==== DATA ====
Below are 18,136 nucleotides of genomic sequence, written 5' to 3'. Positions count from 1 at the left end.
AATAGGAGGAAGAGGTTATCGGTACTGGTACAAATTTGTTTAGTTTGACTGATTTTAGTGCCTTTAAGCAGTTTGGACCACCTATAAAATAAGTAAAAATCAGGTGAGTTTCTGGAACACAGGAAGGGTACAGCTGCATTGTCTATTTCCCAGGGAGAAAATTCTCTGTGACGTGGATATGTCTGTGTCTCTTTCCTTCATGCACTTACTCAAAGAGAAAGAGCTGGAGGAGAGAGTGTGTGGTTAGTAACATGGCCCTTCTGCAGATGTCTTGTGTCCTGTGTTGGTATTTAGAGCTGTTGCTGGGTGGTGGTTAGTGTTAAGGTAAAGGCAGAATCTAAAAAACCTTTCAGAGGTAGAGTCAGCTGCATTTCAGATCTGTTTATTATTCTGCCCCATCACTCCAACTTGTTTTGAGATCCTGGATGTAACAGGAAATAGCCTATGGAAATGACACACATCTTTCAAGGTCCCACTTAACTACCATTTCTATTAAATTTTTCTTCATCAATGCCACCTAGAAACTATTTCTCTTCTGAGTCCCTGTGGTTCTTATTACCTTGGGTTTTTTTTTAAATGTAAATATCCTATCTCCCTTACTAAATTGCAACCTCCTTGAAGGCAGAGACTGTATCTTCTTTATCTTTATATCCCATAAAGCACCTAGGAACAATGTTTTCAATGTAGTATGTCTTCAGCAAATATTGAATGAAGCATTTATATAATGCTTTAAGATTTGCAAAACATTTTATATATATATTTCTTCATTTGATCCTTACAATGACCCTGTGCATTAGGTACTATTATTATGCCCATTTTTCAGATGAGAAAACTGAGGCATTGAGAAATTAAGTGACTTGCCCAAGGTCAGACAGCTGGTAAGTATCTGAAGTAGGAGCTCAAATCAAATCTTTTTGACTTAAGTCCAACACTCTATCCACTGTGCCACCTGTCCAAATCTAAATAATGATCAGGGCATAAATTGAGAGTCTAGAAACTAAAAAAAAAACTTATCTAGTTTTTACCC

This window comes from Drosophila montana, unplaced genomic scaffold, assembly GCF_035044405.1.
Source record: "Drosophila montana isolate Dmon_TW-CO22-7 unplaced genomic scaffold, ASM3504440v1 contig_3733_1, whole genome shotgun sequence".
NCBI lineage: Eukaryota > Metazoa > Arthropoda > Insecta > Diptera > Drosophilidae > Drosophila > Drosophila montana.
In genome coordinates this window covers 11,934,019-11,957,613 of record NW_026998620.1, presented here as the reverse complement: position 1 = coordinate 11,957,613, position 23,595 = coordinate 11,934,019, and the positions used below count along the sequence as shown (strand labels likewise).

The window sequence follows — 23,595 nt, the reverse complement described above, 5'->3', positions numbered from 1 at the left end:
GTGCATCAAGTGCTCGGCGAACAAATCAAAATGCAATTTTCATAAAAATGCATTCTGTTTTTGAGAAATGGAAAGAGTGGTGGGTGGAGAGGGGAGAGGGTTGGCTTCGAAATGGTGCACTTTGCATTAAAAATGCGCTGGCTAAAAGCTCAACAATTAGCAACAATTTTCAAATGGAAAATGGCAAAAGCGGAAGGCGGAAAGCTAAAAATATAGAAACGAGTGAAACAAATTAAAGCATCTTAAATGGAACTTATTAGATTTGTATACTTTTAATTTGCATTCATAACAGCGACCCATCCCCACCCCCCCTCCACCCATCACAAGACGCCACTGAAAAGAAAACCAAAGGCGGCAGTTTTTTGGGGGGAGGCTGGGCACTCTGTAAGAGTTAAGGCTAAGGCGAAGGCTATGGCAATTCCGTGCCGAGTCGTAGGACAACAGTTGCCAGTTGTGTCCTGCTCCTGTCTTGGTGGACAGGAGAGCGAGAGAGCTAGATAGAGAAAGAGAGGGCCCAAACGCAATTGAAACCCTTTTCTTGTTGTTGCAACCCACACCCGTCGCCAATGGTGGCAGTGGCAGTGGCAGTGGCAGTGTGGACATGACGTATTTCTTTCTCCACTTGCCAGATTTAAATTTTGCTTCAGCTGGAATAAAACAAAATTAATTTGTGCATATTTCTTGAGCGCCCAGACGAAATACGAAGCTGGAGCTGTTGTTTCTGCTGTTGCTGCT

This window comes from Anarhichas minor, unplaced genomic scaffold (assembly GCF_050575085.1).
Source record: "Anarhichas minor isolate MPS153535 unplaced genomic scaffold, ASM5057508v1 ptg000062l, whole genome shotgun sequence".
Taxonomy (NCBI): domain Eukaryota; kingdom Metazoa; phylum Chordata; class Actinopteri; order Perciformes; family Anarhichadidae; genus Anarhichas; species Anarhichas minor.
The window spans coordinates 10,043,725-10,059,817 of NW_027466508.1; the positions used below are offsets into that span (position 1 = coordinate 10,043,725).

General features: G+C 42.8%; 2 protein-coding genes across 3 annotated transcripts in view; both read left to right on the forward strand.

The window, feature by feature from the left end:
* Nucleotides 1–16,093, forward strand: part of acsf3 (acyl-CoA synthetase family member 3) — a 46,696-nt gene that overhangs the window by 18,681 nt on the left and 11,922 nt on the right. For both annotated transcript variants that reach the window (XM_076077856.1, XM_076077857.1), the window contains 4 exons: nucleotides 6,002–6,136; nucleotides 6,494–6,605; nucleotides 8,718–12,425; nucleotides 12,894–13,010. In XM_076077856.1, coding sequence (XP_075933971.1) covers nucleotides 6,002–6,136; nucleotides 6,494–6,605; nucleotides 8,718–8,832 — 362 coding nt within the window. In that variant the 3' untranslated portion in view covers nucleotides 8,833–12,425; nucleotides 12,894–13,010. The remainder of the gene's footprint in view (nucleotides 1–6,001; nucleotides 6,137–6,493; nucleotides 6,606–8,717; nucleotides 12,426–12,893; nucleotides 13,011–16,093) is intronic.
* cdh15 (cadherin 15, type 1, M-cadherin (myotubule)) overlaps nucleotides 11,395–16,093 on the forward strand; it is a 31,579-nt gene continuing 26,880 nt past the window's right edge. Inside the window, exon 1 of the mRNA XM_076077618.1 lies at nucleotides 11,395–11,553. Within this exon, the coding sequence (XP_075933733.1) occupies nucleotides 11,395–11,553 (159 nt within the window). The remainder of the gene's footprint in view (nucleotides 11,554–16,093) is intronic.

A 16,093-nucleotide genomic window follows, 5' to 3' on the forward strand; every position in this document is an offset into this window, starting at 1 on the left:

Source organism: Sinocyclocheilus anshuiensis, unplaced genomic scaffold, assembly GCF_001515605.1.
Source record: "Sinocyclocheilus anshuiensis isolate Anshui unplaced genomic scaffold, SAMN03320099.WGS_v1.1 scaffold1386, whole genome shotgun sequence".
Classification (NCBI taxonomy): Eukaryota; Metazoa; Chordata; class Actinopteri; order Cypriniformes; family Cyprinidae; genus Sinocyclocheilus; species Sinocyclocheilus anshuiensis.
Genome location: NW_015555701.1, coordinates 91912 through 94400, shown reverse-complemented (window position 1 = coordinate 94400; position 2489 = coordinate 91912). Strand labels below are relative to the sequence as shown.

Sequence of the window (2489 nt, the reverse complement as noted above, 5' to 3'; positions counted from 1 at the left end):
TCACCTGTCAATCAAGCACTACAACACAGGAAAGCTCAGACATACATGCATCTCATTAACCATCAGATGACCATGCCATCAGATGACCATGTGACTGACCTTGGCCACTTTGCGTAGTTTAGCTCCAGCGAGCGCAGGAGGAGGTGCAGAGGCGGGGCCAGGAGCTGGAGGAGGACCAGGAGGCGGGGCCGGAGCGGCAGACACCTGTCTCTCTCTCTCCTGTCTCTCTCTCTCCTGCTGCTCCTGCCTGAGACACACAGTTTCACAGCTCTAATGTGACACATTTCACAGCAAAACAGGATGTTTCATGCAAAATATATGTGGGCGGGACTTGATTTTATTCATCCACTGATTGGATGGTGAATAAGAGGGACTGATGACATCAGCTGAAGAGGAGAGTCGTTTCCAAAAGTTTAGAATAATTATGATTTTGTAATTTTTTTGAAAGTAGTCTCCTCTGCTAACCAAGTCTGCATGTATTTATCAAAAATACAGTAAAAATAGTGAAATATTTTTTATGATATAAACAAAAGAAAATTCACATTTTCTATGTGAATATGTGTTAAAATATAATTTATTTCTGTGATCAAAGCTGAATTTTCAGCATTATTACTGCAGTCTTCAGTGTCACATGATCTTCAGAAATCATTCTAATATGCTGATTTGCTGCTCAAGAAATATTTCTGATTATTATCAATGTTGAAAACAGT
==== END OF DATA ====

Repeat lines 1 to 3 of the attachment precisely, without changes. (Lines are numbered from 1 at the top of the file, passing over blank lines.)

Below are 18,136 nucleotides of genomic sequence, written 5' to 3'. Positions count from 1 at the left end.
AATAGGAGGAAGAGGTTATCGGTACTGGTACAAATTTGTTTAGTTTGACTGATTTTAGTGCCTTTAAGCAGTTTGGACCACCTATAAAATAAGTAAAAATCAGGTGAGTTTCTGGAACACAGGAAGGGTACAGCTGCATTGTCTATTTCCCAGGGAGAAAATTCTCTGTGACGTGGATATGTCTGTGTCTCTTTCCTTCATGCACTTACTCAAAGAGAAAGAGCTGGAGGAGAGAGTGTGTGGTTAGTAACATGGCCCTTCTGCAGATGTCTTGTGTCCTGTGTTGGTATTTAGAGCTGTTGCTGGGTGGTGGTTAGTGTTAAGGTAAAGGCAGAATCTAAAAAACCTTTCAGAGGTAGAGTCAGCTGCATTTCAGATCTGTTTATTATTCTGCCCCATCACTCCAACTTGTTTTGAGATCCTGGATGTAACAGGAAATAGCCTATGGAAATGACACACATCTTTCAAGGTCCCACTTAACTACCATTTCTATTAAATTTTTCTTCATCAATGCCACCTAGAAACTATTTCTCTTCTGAGTCCCTGTGGTTCTTATTACCTTGGGTTTTTTTTTAAATGTAAATATCCTATCTCCCTTACTAAATTGCAACCTCCTTGAAGGCAGAGACTGTATCTTCTTTATCTTTATATCCCATAAAGCACCTAGGAACAATGTTTTCAATGTAGTATGTCTTCAGCAAATATTGAATGAAGCATTTATATAATGCTTTAAGATTTGCAAAACATTTTATATATATATTTCTTCATTTGATCCTTACAATGACCCTGTGCATTAGGTACTATTATTATGCCCATTTTTCAGATGAGAAAACTGAGGCATTGAGAAATTAAGTGACTTGCCCAAGGTCAGACAGCTGGTAAGTATCTGAAGTAGGAGCTCAAATCAAATCTTTTTGACTTAAGTCCAACACTCTATCCACTGTGCCACCTGTCCAAATCTAAATAATGATCAGGGCATAAATTGAGAGTCTAGAAACTAAAAAAAAAACTTATCTAGTTTTTACCC

This window comes from Drosophila montana, unplaced genomic scaffold, assembly GCF_035044405.1.